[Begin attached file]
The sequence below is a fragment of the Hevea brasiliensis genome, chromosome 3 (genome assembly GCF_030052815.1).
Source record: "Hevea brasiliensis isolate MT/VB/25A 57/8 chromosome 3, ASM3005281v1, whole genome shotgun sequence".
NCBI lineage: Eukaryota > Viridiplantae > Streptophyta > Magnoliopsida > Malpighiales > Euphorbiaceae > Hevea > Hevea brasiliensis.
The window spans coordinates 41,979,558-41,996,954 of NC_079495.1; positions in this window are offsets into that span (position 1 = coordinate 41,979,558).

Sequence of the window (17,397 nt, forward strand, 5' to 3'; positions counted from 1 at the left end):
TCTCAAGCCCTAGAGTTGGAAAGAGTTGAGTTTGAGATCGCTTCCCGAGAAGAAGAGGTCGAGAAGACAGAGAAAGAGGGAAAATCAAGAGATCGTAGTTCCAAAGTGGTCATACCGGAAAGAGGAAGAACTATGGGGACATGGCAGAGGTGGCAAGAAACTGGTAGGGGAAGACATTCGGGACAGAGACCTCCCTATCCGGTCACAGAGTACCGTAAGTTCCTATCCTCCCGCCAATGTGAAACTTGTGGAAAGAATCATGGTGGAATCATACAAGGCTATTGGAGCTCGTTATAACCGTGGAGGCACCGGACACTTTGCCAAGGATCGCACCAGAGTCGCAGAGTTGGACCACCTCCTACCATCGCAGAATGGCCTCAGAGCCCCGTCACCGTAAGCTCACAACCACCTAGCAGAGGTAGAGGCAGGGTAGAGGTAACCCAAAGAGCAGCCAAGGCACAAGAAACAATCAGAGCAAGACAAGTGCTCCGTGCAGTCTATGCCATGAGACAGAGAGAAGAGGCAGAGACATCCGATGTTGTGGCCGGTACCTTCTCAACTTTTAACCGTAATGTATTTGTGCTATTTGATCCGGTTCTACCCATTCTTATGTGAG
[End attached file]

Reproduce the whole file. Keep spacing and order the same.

The sequence below is a fragment of the Hevea brasiliensis genome, chromosome 3 (genome assembly GCF_030052815.1).
Source record: "Hevea brasiliensis isolate MT/VB/25A 57/8 chromosome 3, ASM3005281v1, whole genome shotgun sequence".
NCBI lineage: Eukaryota > Viridiplantae > Streptophyta > Magnoliopsida > Malpighiales > Euphorbiaceae > Hevea > Hevea brasiliensis.
The window spans coordinates 41,979,558-41,996,954 of NC_079495.1; positions in this window are offsets into that span (position 1 = coordinate 41,979,558).

Sequence of the window (17,397 nt, forward strand, 5' to 3'; positions counted from 1 at the left end):
TCTCAAGCCCTAGAGTTGGAAAGAGTTGAGTTTGAGATCGCTTCCCGAGAAGAAGAGGTCGAGAAGACAGAGAAAGAGGGAAAATCAAGAGATCGTAGTTCCAAAGTGGTCATACCGGAAAGAGGAAGAACTATGGGGACATGGCAGAGGTGGCAAGAAACTGGTAGGGGAAGACATTCGGGACAGAGACCTCCCTATCCGGTCACAGAGTACCGTAAGTTCCTATCCTCCCGCCAATGTGAAACTTGTGGAAAGAATCATGGTGGAATCATACAAGGCTATTGGAGCTCGTTATAACCGTGGAGGCACCGGACACTTTGCCAAGGATCGCACCAGAGTCGCAGAGTTGGACCACCTCCTACCATCGCAGAATGGCCTCAGAGCCCCGTCACCGTAAGCTCACAACCACCTAGCAGAGGTAGAGGCAGGGTAGAGGTAACCCAAAGAGCAGCCAAGGCACAAGAAACAATCAGAGCAAGACAAGTGCTCCGTGCAGTCTATGCCATGAGACAGAGAGAAGAGGCAGAGACATCCGATGTTGTGGCCGGTACCTTCTCAACTTTTAACCGTAATGTATTTGTGCTATTTGATCCGGTTCTACCCATTCTTATGTGAG